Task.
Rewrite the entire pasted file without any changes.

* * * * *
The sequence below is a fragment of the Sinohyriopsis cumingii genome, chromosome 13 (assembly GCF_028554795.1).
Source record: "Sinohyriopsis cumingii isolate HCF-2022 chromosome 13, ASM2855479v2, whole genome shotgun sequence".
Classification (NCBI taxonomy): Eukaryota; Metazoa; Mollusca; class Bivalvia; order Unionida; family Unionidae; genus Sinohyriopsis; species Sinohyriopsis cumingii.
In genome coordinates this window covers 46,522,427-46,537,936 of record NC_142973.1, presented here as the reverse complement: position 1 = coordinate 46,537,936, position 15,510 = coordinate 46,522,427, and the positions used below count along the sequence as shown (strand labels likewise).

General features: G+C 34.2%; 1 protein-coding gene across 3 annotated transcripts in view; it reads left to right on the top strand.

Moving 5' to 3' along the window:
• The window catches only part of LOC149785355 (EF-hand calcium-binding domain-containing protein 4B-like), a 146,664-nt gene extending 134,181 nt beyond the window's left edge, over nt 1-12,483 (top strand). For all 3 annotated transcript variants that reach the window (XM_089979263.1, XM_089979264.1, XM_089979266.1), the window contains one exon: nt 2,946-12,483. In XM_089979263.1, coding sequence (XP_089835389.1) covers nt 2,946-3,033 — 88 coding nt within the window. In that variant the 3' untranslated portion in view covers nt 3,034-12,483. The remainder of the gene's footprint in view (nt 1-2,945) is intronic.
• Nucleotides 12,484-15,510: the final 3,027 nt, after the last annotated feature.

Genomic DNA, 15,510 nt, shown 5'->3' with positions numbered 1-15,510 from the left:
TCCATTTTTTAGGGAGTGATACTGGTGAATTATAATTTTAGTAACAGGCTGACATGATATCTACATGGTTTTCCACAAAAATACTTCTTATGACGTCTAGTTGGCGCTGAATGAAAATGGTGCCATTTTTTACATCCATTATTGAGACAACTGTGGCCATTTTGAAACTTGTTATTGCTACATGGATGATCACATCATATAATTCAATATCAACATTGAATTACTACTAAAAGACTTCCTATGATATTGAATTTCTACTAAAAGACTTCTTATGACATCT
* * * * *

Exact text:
The sequence below is a fragment of the Sinohyriopsis cumingii genome, chromosome 13 (assembly GCF_028554795.1).
Source record: "Sinohyriopsis cumingii isolate HCF-2022 chromosome 13, ASM2855479v2, whole genome shotgun sequence".
Classification (NCBI taxonomy): Eukaryota; Metazoa; Mollusca; class Bivalvia; order Unionida; family Unionidae; genus Sinohyriopsis; species Sinohyriopsis cumingii.
In genome coordinates this window covers 46,522,427-46,537,936 of record NC_142973.1, presented here as the reverse complement: position 1 = coordinate 46,537,936, position 15,510 = coordinate 46,522,427, and the positions used below count along the sequence as shown (strand labels likewise).

General features: G+C 34.2%; 1 protein-coding gene across 3 annotated transcripts in view; it reads left to right on the top strand.

Moving 5' to 3' along the window:
• The window catches only part of LOC149785355 (EF-hand calcium-binding domain-containing protein 4B-like), a 146,664-nt gene extending 134,181 nt beyond the window's left edge, over nt 1-12,483 (top strand). For all 3 annotated transcript variants that reach the window (XM_089979263.1, XM_089979264.1, XM_089979266.1), the window contains one exon: nt 2,946-12,483. In XM_089979263.1, coding sequence (XP_089835389.1) covers nt 2,946-3,033 — 88 coding nt within the window. In that variant the 3' untranslated portion in view covers nt 3,034-12,483. The remainder of the gene's footprint in view (nt 1-2,945) is intronic.
• Nucleotides 12,484-15,510: the final 3,027 nt, after the last annotated feature.

Genomic DNA, 15,510 nt, shown 5'->3' with positions numbered 1-15,510 from the left:
TCCATTTTTTAGGGAGTGATACTGGTGAATTATAATTTTAGTAACAGGCTGACATGATATCTACATGGTTTTCCACAAAAATACTTCTTATGACGTCTAGTTGGCGCTGAATGAAAATGGTGCCATTTTTTACATCCATTATTGAGACAACTGTGGCCATTTTGAAACTTGTTATTGCTACATGGATGATCACATCATATAATTCAATATCAACATTGAATTACTACTAAAAGACTTCCTATGATATTGAATTTCTACTAAAAGACTTCTTATGACATCT